Enjoy a wine region getaway without the expensive price tag in Augusta, Missouri
By Grace Condon
Augusta, Missouri has become a premier destination for oenophiles. Though the region already has a well-established history of creating rich wines – after all, it is where the wine industry began in the 19th century – it hasn’t always been known for attracting groups of tourists.
Augusta Wine Country Growth
Over the past several years, investment in the town by the Hoffman Family of Companies has created buzz around Augusta as it transforms into one of the country’s go-to wine destinations. Located 45 miles west of St. Louis, Augusta has a high concentration of wineries in a small area. The town’s free wine trolley service helps visitors get a taste of a wide variety of wines even in a short trip or a weekend. Also, travelers get more bang for their buck than expensive wine regions like Napa Valley.
The fun stretches beyond touring the vineyards. The community’s old-time charm is organic and inimitable — alive with weekly and annual gatherings celebrating arts, culture and history. Gallery Augusta is the town’s space for sharing work of American artists. And many of the town’s cafés and coffee shops offer local farm-fresh ingredients.
How the sweet little farm town made its way onto the radar as a go-to destination for groups is the work of Missouri native David Hoffman who saw the area’s potential to attract travelers. His company invested millions of dollars in Augusta property: buying and renovating six vineyards, four wineries, a restaurant and coffee shop, a clothing boutique and Miss Augusta — a sightseeing yacht that offers wine and cruises on the Missouri River.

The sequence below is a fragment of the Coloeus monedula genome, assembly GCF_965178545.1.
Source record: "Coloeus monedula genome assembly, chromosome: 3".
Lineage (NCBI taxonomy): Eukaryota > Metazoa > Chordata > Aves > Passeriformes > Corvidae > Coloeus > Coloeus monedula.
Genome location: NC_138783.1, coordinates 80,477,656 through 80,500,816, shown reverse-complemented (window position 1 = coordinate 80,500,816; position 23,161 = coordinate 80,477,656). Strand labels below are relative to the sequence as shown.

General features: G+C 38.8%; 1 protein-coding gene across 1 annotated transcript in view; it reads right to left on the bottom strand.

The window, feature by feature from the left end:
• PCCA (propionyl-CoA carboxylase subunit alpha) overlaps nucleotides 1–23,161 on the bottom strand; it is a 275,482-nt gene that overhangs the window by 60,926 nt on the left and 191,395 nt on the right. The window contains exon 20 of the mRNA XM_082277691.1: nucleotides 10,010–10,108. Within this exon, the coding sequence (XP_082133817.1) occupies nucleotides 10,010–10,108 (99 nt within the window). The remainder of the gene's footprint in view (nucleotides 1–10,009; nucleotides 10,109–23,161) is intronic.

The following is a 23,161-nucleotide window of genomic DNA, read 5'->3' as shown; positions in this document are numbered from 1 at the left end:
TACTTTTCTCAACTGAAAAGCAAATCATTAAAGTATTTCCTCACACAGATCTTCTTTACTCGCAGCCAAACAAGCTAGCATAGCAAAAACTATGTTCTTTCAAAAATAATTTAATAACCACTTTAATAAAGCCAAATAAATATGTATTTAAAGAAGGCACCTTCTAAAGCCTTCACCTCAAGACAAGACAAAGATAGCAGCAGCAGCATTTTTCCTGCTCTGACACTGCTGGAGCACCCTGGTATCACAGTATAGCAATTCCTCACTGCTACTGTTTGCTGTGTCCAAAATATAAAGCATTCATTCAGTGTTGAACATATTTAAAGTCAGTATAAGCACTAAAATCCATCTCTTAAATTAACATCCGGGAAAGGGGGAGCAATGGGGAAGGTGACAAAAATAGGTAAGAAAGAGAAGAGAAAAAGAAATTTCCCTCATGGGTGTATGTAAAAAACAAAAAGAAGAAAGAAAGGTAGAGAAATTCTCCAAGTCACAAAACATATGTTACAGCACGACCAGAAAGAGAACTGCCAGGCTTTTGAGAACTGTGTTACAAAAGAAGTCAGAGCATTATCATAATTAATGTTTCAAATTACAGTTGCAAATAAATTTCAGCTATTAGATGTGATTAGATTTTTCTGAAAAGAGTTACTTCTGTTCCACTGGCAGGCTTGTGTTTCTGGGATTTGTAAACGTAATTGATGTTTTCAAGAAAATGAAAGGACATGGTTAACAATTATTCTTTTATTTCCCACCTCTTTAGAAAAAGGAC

Wineries in Augusta Missouri
Hoffman’s wineries, Augusta Winery, Balducci Vineyards, Montelle Winery, and Mount Pleasant Estates, are among some of the town’s most popular. The Augusta Area Trolley travels between the wineries, Klondike Park and Augusta Emporium, a classic general store filled with curated décor, gifts and food. Trolleys are in rotation every 30 minutes, require no reservation and are completely free.
For an even deeper dive into this wine region’s history, groups can book a tour through century-old, hand-carved cellars. A new appreciation may take root during this educational tour, especially for the hand-pruned vines and the wine makers who wait five years for their harvest of grapes to mature before converting them to wine.
Augusta Winery offers award-winning wines ranging from sweet to dry and locally produced cheese and sausage. These can be enjoyed on the outdoor wine terrace or in the Wine & Beer Garden — complete with a fountain and a 10-foot grape arbor.
Balducci Vineyards has received the Missourian’s Readers’ Choice Award for the best winery for 17 years straight. It has a whimsical setting of rolling hills that can be enjoyed seven days a week from spring to fall. Balducci Vineyards also offers an assortment of snacks that pair with the wines as well as picnic and dining areas. The winery hosts weekly events like open mic night, live music performances and a painting class at sunset.
Atop Osage Ridge sits Montelle Winery. From its outdoor terrace you can see the sweeping Missouri landscape and can catch a breathtaking sunset. Stop by Klondike Café for charcuterie boards, mouthwatering starters and a full menu of pizza, wraps and salads.
Mount Pleasant Estates has been producing wine for over a century. The winery honors its history in its design and décor, keeping with the vintage style of the region’s first winemakers.
Augusta Harvest Festival in Missouri
Every September the annual Augusta Harvest Festival kicks off with Swingin’ in the Vines, an event at Honey Bee Vineyard. Attendees can ride on a vintage hay wagon for a tour of the private estate, then collect a picnic basket packed with a gourmet picnic for two complete with a bottle of wine. The picnic is followed by live music and dancing amongst beautiful scenery — carefully tended gardens, rolling farmland and a 200-year-old tulip tree.
The festival continues with events throughout the weekend: a pie eating contest, a parade, games for kids and live music. Augusta Harvest Festival concludes with the Fruit of the Harvest Dinner at Noboleis Vineyards, a five-course meal with wine pairings.